Handcrafted Jewellery - Himani Grover Friday, 02 March 2018
1.Tell us something about yourself and how did you get into jewellery design?
Over the time, I've become more of a jewellery artist than designer! I like to be surrounded by beauty. I'm a very romantic person - literally and in the sense of art. My family background moulded my sense of aesthetics and jewellery happened by chance. It worked out well for my creative expression. First it was at NIFT and then I did my masters with Creative Academy - Richemont Group. I worked under the legendary Giampiero Bodino and got a chance to work with brands like Cartier, Van Clef Arpels, Mont Blanc, etc. It completed a full circle: from working at the indian handicrafts sector to uber luxury. I came back and worked as their consultant for a while before Chicory Chai was born
2.What is your inspiration?
Times before I was born - before 1950s where I need to imagine how people lived. Their day to day life, the culture, the food - everything intrigues me; their methods and techniques being most influential. I love raw, bold things. I love antiques and I tend to spend a lot of time in museums on my travels.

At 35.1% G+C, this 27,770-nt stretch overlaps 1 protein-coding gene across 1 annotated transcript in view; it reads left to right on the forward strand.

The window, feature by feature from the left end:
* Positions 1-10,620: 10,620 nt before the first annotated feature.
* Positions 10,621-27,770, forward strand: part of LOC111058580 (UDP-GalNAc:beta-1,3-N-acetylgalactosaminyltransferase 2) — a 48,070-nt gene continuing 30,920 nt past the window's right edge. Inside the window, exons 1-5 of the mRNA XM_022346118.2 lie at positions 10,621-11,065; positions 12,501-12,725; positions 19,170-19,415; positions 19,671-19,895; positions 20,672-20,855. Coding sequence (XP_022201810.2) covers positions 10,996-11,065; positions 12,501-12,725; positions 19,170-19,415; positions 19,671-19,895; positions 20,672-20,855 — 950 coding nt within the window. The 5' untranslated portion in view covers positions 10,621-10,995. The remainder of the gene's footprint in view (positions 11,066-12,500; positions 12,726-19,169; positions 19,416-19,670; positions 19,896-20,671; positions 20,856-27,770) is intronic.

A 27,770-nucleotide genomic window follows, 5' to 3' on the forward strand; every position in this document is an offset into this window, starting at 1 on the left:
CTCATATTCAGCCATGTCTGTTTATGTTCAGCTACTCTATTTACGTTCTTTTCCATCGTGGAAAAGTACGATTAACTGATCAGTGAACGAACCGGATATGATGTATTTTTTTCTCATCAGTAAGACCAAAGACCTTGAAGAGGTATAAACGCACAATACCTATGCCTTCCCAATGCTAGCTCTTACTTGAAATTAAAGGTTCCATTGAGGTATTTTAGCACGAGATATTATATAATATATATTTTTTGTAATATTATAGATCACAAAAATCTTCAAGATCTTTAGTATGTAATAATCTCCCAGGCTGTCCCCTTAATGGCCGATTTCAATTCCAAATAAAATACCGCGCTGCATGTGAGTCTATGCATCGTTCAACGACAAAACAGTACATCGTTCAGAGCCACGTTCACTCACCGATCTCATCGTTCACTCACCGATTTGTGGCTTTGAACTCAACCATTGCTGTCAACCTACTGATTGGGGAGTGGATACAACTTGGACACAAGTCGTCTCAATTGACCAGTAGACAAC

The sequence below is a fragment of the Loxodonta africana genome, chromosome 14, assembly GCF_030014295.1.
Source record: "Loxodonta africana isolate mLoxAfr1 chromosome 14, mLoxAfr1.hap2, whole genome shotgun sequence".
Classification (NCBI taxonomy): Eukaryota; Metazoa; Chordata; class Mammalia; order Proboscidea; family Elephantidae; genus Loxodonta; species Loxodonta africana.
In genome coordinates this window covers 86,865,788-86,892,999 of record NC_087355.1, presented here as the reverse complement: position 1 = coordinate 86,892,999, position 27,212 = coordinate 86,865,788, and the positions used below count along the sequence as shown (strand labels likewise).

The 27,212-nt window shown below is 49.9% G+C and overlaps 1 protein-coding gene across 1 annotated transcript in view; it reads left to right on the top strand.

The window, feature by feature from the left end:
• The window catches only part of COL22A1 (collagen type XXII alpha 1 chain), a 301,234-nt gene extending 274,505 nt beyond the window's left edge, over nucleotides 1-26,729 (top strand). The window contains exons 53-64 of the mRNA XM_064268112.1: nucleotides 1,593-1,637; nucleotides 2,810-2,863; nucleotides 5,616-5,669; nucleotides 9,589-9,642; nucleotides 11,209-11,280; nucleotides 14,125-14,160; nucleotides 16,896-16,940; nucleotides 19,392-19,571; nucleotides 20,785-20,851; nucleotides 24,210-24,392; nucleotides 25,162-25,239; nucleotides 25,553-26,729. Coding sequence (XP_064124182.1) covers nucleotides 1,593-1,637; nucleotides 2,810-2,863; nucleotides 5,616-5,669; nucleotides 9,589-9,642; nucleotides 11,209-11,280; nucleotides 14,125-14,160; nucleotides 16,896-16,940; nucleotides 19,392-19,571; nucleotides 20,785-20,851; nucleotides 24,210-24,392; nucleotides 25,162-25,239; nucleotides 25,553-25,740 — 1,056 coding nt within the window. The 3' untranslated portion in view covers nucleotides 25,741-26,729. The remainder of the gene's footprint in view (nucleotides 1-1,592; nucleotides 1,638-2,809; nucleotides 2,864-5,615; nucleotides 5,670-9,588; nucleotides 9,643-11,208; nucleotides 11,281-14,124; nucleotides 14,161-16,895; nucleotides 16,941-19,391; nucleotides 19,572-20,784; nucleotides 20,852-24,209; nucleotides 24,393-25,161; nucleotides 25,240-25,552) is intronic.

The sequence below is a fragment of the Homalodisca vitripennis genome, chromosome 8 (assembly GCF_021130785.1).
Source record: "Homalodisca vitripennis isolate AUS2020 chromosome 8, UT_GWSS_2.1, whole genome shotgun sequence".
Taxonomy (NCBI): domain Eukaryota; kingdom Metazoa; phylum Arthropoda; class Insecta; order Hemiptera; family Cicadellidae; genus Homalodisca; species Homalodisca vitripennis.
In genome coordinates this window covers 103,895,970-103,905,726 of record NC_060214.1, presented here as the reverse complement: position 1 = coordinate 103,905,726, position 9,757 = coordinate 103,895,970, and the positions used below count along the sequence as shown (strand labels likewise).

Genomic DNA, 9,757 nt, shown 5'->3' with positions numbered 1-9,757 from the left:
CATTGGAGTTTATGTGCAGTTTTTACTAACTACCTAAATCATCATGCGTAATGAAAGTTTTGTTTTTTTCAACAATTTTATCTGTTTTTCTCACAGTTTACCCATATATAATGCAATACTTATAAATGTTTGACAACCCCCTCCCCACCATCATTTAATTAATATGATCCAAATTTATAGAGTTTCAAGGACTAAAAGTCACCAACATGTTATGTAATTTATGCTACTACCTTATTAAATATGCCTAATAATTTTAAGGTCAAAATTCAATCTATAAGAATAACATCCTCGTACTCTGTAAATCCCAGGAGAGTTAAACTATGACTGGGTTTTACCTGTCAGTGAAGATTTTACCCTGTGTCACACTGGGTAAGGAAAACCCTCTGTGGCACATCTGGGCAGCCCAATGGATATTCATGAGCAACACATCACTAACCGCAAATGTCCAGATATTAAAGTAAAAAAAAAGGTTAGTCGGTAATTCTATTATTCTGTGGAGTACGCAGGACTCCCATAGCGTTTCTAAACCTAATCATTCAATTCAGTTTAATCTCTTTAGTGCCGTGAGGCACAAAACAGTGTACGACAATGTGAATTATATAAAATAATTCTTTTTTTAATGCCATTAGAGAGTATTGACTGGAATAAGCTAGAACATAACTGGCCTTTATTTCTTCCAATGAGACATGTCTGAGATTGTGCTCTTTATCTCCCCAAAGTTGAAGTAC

3. State 3 factors which are unique to your designs
- Bold forms
- 100% handcrafted without using any technique of industrial mass production
- No artificial plating
4. What are the upcoming trends in the jewellery sector and how does handcrafted jewellery fit into current trends?
Big and bold earrings are a rage! They steal the show these days. But what is really catching up is the new found individual identity where people are going in for customisation. They want something that truly reflects them and do not want to belong to the mass produced.
5. Can you name one piece which is very special to you? And how/why you created it?
There was a single ear ornament that we made for a special documentary. It was made with silver, brass & copper using varies techniques like filigree, granulation, fretwork, repose & chasing. And yes, we also hand painted with acrylic colours as we couldn't achieve necessary colours with enamel. And then we wanted to work with natural patina for each of these metals in controlled environment. It didn't work in first two attempts. We cracked it the third time and till date it’s one of my personal favourites throughout my career.